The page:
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Solaris – Out of This World at The Lyric, Hammersmith.
As part of new artistic director Rachel O’Riordan’s first season and on the back of the critical success of their colonial Indian production of Ibsen’s A Doll’s House, the Lyric is staging a version of Solaris, adapted from Stanislaw Lem’s cult sci-fi novel. It’s an international co-production, written by David Greig, artistic director of the Royal Lyceum Theatre in Edinburgh, and directed by Matthew Lutton, the artistic director of Melbourne’s Malthouse Theatre. Film buffs will know the Iconic 1972 film directed by Andrei Tarkovsky and George Clooney fans the 2002 version directed by Steven Soderbergh; the plot is similar to that of the films being set on a space station dedicated to the exploration of a mysterious planet called Solaris that is entirely covered with oceans. It seems that the planet is a sentient being and able to tune into each of the scientists’ memories creating mysterious flesh and blood simulacra of key figures from their past lives. Polly Frame plays the lead role of Kris Kelvin – gender-swapped from the book and the films – who has come to investigate what is happening on the space station which has been out of contact as its communications systems have broken down. In an emotionally charged performance, we see the locks on her heart being gradually unpicked as she is seduced by the false promise of lost love in the form of Ray or to be accurate a replica of Ray. He is Kelvin’s ex-lover, brilliantly played by Keegan Joyce as a manically ADHD 3D-printed facsimile of a human whose fate is sealed as he comes to understand his situation. Some of the strongest scenes take place between Frame and Matrix and Lord of the Rings actor Hugo Weaving in a filmed performance as Gibarian, the mission’s erstwhile leader before his untimely demise. These take place in the form of videos that the dying Gibarian has recorded that showcase not only Weaving’s fine acting and his character’s anthropomorphic approach to the planet but also Frame’s responses to her erstwhile teacher and her emotionally-driven need ‘to make contact’. Jade Ogogua’s Sartorious is a study in cool rationality and Fode Simbo’s Snow has a youthful sense of authority. They playout their roles within Hyemi Shin’s stark white set design which presents a retro-futurist vision with VHS players and CDs still in use. Set changes are ingeniously speedy as the scenes move between the different compartments of the space station so adding to the pacing of the drama. The play is not without its faults. In the opening scenes, some of the dialogue and performances feel a bit stagey and contrived and the tone can veer unevenly between comedy and high drama. But in the end Solaris is a riveting play about some big ideas; how we choose to interact with the unknown, our responsibility not to pollute new spaces and a meditation on the madness of love presenting a fascinating insight into how we project our deepest needs onto others.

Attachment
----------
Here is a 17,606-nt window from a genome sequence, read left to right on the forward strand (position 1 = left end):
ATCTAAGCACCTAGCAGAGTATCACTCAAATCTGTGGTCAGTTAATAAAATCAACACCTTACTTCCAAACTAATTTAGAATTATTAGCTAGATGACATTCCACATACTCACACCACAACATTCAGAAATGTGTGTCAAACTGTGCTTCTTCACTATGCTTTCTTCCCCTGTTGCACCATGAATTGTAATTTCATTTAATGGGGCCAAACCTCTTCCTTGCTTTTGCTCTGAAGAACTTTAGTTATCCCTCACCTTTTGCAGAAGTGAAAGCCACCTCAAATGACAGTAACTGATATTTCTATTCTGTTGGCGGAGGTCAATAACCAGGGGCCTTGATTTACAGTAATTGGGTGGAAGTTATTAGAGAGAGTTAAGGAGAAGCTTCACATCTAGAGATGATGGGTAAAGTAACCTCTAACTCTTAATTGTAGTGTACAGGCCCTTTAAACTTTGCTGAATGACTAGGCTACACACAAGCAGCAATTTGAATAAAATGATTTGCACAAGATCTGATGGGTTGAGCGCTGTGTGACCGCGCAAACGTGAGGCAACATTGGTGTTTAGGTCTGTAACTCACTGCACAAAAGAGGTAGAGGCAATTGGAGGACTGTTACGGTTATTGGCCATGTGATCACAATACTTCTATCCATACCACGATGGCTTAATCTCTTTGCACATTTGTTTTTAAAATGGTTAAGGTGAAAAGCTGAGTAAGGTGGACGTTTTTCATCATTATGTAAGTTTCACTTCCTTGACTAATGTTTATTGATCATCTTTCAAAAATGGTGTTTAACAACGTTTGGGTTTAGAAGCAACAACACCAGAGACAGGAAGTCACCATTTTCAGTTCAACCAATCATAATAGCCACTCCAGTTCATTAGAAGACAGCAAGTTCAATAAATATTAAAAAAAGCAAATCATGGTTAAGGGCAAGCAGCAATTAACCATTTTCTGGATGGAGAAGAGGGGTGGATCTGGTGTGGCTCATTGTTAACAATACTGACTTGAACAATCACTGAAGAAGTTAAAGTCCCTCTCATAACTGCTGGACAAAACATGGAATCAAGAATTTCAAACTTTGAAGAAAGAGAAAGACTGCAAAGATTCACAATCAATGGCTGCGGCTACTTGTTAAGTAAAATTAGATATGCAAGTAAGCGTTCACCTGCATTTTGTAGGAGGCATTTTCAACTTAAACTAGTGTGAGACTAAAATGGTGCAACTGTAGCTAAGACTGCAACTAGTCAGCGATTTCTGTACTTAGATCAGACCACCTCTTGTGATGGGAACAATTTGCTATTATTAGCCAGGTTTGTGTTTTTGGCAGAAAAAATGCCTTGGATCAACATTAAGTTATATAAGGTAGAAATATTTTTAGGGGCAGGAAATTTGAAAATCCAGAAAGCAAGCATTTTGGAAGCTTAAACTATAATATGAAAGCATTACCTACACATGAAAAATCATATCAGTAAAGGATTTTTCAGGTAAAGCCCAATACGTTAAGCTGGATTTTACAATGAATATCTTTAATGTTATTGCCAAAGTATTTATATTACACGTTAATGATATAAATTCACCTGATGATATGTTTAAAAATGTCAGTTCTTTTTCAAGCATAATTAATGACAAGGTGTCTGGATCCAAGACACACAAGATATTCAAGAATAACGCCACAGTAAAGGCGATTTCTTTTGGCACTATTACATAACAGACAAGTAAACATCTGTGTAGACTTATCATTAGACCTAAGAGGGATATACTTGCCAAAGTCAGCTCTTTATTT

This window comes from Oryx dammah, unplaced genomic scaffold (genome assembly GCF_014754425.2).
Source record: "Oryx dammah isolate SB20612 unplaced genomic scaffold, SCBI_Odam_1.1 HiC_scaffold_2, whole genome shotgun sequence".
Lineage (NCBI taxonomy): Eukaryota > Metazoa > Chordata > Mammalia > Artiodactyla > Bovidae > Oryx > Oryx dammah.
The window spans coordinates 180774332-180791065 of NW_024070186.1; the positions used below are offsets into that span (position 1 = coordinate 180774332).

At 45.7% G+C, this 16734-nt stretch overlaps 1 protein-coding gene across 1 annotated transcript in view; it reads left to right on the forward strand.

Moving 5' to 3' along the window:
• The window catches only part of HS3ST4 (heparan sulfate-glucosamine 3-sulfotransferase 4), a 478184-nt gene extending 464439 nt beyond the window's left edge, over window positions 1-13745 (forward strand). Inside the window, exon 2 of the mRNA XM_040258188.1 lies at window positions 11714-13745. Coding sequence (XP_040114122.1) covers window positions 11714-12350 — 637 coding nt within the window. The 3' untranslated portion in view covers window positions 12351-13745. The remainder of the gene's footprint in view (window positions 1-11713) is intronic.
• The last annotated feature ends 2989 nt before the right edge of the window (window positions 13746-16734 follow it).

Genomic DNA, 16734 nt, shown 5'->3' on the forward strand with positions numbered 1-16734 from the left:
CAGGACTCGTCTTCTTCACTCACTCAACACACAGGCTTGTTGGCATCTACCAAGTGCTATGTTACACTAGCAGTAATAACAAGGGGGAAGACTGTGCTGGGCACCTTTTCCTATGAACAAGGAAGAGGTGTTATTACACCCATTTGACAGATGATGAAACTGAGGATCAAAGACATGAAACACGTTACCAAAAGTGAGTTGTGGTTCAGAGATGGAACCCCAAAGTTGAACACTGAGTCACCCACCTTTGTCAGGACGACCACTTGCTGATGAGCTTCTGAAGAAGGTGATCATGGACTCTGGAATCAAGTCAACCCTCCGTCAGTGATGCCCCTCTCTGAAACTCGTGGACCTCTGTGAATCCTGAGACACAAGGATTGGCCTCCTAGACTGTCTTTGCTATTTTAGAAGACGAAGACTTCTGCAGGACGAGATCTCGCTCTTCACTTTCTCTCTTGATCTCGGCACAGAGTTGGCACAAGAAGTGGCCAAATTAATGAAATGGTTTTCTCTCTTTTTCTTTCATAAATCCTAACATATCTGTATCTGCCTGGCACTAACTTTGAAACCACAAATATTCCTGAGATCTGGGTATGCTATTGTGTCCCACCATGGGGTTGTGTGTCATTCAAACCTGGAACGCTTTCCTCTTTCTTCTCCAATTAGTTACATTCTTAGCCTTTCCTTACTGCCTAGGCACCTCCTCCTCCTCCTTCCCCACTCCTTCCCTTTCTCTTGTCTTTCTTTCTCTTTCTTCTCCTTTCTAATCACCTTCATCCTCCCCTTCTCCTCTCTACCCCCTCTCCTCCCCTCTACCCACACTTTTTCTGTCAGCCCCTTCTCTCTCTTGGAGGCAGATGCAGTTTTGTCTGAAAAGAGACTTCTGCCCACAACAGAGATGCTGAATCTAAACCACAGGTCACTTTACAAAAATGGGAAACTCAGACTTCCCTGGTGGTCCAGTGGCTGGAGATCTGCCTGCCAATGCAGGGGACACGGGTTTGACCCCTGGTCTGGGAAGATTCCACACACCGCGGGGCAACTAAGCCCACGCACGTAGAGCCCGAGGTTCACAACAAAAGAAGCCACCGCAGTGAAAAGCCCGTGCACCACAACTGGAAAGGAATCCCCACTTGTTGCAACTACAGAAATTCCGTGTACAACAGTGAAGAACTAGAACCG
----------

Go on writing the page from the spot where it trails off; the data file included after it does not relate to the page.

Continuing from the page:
Solaris is playing until November 2.
London W6 0QL
We also loved Noises Off, which transferred from the Lyric Theatre to The Garrick, London West End a few weeks ago. Find out more from our review of Noises Off